49ers Notes: Verrett, Front Office, Taylor

Jason Verrett has had a long road. Ever since the 2014 first round pick debuted with the Chargers, it’s been clear he has a ton of talent. In 2015 he had a breakout sophomore season and made the Pro Bowl, but unfortunately that’s the only year he’s been able to stay healthy. In his other four years in the league, he’s only played in 11 total games. Most recently, he missed the entire 2018 campaign with a torn Achilles. Verrett said earlier this offseason he was in a “dark place” after his most recent injury and that the contemplated retirement, but the cornerback ended up signing a one-year, $3.6MM deal with the 49ers.

San Francisco is understandably taking it slowly with him, but he appears to be making some progress. Verrett said recently that he’s “on track to be ready for training camp,” per Jennifer Lee Chan of NBC Sports. Verrett has played at an elite level in the past, but it’s unclear what he’ll look like in 2019 after all the injuries. If he can get back to anywhere close to his 2015 self, he’ll be a huge addition for a 49ers secondary that struggled mightily last year.

Here’s more from San Francisco:

  • The 49ers made a historic promotion earlier this week, elevating Salli Clavelle to the role of pro personnel analyst, per Matt Maioccio of NBC Sports. Clavelle is the league’s only woman who holds a full-time scouting job. Maioccio also has updates on a handful of other moves the 49ers made in their scouting department, including hiring Steve Slowik away from Pro Football Focus to be a scouting assistant.
  • The 49ers have receivers Deebo Samuel, Dante Pettis, and Marquise Goodwin all playing on the outside, but they’ve got an interesting battle going on for their starting slot receiver job. In a separate piece, Maioccio writes that “Trent Taylor clearly created separation against Richie James,” for the role, and that Taylor has “created a nice rapport with [Jimmy] Garoppolo.” Taylor, a fifth round pick in 2017, had a promising rookie season but a disappointing 2018. Now fully healthy after back surgery limited him last offseason, it sounds like he could be in for a bounce back year.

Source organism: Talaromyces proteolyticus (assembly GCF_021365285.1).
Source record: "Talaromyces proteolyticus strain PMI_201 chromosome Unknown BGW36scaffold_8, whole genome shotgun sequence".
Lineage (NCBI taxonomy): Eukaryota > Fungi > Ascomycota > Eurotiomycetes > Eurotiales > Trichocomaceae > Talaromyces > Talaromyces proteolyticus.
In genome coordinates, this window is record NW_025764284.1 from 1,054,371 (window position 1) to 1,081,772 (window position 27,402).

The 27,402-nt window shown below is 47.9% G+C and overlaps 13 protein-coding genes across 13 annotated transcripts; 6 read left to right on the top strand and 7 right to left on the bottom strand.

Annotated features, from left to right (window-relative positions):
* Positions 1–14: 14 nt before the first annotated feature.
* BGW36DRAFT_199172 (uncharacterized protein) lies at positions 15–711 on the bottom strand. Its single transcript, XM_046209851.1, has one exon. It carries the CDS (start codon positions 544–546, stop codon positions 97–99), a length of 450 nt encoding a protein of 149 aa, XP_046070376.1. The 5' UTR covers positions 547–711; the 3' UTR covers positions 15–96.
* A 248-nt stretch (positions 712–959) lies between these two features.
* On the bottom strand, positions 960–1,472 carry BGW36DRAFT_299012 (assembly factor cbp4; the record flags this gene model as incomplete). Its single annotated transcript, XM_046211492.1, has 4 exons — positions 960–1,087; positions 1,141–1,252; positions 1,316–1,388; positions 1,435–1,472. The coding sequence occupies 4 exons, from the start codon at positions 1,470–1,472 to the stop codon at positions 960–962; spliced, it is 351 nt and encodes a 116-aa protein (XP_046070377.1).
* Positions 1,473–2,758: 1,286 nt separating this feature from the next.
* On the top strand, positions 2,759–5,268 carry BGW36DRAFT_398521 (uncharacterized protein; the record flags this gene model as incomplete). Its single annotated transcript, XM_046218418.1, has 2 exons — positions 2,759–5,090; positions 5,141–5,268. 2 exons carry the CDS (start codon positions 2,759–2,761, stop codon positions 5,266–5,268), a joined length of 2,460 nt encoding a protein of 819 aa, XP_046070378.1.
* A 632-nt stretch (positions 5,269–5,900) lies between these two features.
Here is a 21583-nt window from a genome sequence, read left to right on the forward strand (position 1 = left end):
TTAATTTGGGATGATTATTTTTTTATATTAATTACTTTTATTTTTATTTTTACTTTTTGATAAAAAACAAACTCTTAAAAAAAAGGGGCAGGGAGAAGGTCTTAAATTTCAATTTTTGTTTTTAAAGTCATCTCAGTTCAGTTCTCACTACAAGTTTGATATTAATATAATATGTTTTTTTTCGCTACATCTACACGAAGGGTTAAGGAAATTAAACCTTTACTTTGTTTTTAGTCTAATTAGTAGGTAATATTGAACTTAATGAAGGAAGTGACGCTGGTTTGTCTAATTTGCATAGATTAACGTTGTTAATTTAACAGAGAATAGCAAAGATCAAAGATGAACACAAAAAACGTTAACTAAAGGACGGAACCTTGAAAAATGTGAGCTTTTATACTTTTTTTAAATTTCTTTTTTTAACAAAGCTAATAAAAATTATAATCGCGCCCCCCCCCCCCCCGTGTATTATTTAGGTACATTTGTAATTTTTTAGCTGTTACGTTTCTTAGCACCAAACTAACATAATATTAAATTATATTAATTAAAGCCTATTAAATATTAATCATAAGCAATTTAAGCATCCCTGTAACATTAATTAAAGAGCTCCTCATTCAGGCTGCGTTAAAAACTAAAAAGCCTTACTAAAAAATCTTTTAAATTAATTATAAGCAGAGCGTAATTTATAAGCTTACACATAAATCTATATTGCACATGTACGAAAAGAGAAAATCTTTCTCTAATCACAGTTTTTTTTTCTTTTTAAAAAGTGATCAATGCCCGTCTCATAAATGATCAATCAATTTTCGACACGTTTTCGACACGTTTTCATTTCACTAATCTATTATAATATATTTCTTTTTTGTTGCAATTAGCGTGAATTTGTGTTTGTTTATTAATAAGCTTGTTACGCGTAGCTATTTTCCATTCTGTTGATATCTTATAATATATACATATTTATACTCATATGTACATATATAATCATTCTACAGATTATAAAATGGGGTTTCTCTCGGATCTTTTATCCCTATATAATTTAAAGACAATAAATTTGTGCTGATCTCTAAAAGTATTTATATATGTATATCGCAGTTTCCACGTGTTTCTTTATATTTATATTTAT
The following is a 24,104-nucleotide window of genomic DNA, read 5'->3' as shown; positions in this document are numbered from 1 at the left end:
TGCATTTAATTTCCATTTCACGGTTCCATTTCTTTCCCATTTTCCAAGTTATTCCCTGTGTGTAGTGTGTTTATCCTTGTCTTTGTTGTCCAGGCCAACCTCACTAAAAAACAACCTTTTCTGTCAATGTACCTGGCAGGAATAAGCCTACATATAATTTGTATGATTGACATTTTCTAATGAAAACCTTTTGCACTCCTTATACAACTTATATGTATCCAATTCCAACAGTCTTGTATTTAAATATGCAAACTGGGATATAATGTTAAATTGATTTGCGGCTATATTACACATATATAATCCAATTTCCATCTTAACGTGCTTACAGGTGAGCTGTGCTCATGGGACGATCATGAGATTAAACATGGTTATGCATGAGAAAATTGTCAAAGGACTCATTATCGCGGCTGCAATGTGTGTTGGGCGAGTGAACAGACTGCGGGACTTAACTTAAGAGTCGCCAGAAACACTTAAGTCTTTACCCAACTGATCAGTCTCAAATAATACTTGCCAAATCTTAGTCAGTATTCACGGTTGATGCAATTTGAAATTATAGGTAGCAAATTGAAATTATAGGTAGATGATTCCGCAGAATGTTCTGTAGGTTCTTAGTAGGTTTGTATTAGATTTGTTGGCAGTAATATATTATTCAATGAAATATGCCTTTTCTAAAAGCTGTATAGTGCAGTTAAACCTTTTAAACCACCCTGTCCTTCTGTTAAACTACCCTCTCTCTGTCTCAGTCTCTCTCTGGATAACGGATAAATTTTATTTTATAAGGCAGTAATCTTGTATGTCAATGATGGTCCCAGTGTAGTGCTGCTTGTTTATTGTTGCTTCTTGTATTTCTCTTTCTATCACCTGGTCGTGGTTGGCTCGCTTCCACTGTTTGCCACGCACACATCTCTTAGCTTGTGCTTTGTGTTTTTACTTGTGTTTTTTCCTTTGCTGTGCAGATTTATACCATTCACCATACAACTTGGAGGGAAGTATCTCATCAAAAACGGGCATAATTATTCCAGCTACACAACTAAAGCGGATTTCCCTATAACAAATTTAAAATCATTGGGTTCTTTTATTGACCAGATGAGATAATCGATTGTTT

NFC East Rumors: Wentz, Eagles, Redskins

More details have emerged on Carson Wentz‘s contract. The deal, which stands to tether the quarterback to the Eagles through 2024, contains a $16.4MM signing bonus and a 2020 team option, Field Yates of ESPN.com tweets. This $30MM option will serve as a bonus and thus be spread in $5MM installments through the duration of the deal (for cap purposes), Joel Corry of CBS Sports notes. But Wentz will receive all of that cash in 2020, Dave Zangaro of NBC Sports Philadelphia notes. The Eagles must exercise that option by the 10th day of the 2020 league year, Yates tweets. Interestingly, if the Eagles decline the option, Wentz’s 2020 base salary morphs from $1.383MM to $31.383MM. As could be expected based on the franchise’s sizable commitment to its starting passer, the parties have already agreed that option will be picked up, Zangaro adds. As far as the 26-year-old quarterback’s new base salaries, they are as follows: $720K in 2019, $1.383MM in 2020, $3.9MM (2021), $18.5MM (2022), $18MM (2023) and $21MM (2024), per Yates.

  • Trent Williams remains at odds with the Redskins, with issues related to his contract and the team’s handling of his offseason medical issue coming between the parties. The nine-year veteran tackle underwent another procedure this week. This was, however, believed to be a minor cleanup related to the growth on his head, Ian Rapoport of NFL.com tweets.
  • The Redskins’ running back group is deeper than it was last season, with Derrius Guice set to debut and Bryce Love arriving via fourth-round pick. While it’s not certain how much Love will be able to contribute as a rookie, due to his December ACL tear, the new cogs joining Adrian Peterson and Chris Thompson may spell trouble for Samaje Perine. The third-year player, though, may have a chance to stick around as a fullback. “We tried him there a couple of times a couple of years ago,” Jay Gruden said, via J.P. Finlay of NBC Sports Washington. “I’m sure that he could probably do it. That’s an option, but he’s also a tailback in his mind and he wants the ball. Push comes to shove, if we need to have a fullback and he’s the only one here, then he surely could do it because he’s got the power to do it.” However, Gruden added Elijah Wellman and J.P. Holtz are more natural fits for this job, putting Perine’s roster spot in peril.